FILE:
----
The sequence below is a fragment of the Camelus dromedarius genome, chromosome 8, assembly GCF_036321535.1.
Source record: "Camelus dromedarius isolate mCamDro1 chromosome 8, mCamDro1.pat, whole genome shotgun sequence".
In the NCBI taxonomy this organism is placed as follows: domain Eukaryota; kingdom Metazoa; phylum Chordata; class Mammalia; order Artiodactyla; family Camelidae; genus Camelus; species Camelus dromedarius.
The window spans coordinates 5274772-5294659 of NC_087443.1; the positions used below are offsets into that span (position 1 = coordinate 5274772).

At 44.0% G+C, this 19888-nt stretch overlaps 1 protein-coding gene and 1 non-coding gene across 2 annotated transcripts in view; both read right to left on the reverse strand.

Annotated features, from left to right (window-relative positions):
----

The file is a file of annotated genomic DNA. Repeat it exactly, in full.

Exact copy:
The sequence below is a fragment of the Camelus dromedarius genome, chromosome 8, assembly GCF_036321535.1.
Source record: "Camelus dromedarius isolate mCamDro1 chromosome 8, mCamDro1.pat, whole genome shotgun sequence".
In the NCBI taxonomy this organism is placed as follows: domain Eukaryota; kingdom Metazoa; phylum Chordata; class Mammalia; order Artiodactyla; family Camelidae; genus Camelus; species Camelus dromedarius.
The window spans coordinates 5274772-5294659 of NC_087443.1; the positions used below are offsets into that span (position 1 = coordinate 5274772).

At 44.0% G+C, this 19888-nt stretch overlaps 1 protein-coding gene and 1 non-coding gene across 2 annotated transcripts in view; both read right to left on the reverse strand.

Annotated features, from left to right (window-relative positions):